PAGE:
Sega of America

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For the company that traded as Sega of America between 1974 and 1984, see Sega Enterprises, Inc..

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Sega of America
Founded: 1986-03-10[1][2]
1986:  2149 Paragon Drive, San Jose, California 95131, United States
1986:  573 Forbes Blvd., So. San Francisco, California, 94080, United States[3]
255 Shoreline Drive, Redwood City, California 94065, United States
650 Townsend Street, Suite 650, San Francisco, California, 94103, United States[4]
2015:  6400 Oak Canyon, Suite 100, Irvine, California 92618, United States

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Sega of America, Inc. is the American branch of video game developer Sega.



An group photograph of Sega of America's employees, taken during its early years.

Sega has technically had a presence in the United States ever since its 1946 inception as an American entity, but it was it’s later Japanese incarnation Sega Enterprises, Ltd. that would grow to see actual success. Acquired by Gulf+Western in 1969, the purchase allowed the company to expand into the American market in 1974 with the establishment of Sega Enterprises, Inc. in Los Angeles, California. Initially importing Japanese games while producing games of their own (and even a consumer television), this American branch also traded under the name “Sega of America” for the next decade.

Eager to expand Sega’s newfound presence in the United States, the company acquired American arcade developer Gremlin Industries to become Gremlin/Sega, and with the increased production capability was able to steadily establish itself in the arcades of the early 1980s. It also began to develop arcade ports for the fledgling home market, with games being released on the Atari VCS, home computers, and other platforms. Renaming itself Sega Electronics in 1982, the division continued to produce games up until its assets were purchased by arcade manufacturer Bally Midway the next year.

Later seeking to rejoin the American market, Sega Enterprises, Ltd. would established two new American subsidiaries: Sega Enterprises, Inc.[5] on March 21, 1985 to again distribute its arcade games in the West, and Sega of America, Inc. on March 10, 1986[6][2] to assist with consumer products like the upcoming Sega Master System. The two subsidiaries co-existed for several years and both had San Francisco Bay Area offices closely nearby another.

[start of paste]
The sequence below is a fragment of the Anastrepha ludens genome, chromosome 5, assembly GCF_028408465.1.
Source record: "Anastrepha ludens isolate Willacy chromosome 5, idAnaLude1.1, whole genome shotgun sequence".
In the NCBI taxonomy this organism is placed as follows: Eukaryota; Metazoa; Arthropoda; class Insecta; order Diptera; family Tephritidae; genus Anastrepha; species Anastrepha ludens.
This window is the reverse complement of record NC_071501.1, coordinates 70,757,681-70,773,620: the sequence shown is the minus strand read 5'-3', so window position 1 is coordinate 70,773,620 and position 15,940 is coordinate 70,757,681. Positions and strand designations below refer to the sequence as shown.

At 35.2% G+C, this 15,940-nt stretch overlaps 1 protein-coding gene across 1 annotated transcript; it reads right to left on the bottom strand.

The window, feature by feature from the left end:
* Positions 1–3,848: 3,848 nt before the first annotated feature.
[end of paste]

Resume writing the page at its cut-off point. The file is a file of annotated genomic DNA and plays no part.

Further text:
Tonka and the Master System

In late 1987 Sega of America partnered with Tonka to market and distribute their recently-launched (and poor selling) Sega Master System. Tonka’s knowledge of the American toy market was seen as highly valuable, and the joint venture exceeded expectations in turning around ailing Master System sales. While Sega of America choose not to continue this partnership, the experience it gained in the home console market would prove indespensable.

At this time, the American branch served mainly as a channel for bringing games to the West, and as a result Sega’s first home console saw little third-party support. Although sporting a library of quality Sega-produced titles, the console was unable to effectively establish itself in a market dominated by the wildly-popular Nintendo Entertainment System. Nearing the launch of what was now Sega of Japan’s upcoming 16-bit machine, American executives identified what they believed to be holding the company back, and what changes would be necessary, for eventually taking on Nintendo’s monopoly of the home market. Above all however, it was felt that the American market needed games tailored for American tastes; a philosophy would be at the heart of much of Sega of America’s methodology. Instead of waiting for the production of Japanese software, only to have to further localize them, Sega of America could establish in-house game development and produce software domestically.

Sega's Product Development Team ensured the launch of the Genesis would be strong enough to challenge Nintendo's monopoly.

While the company prepared for the release of the Sega Genesis, newly-hired Director of Product Development Ken Balthaser realized many of these domestic productions would not be ready by the system’s launch. It was decided that Sega of America would contract third-party developers in the United States and Europe to ensure the Genesis launched with games tailored to American tastes. Externally-developed games would be supervised by a Sega of America producer who would coordinate between the two companies, with games often being conceptualized and seen to completion by the same producer.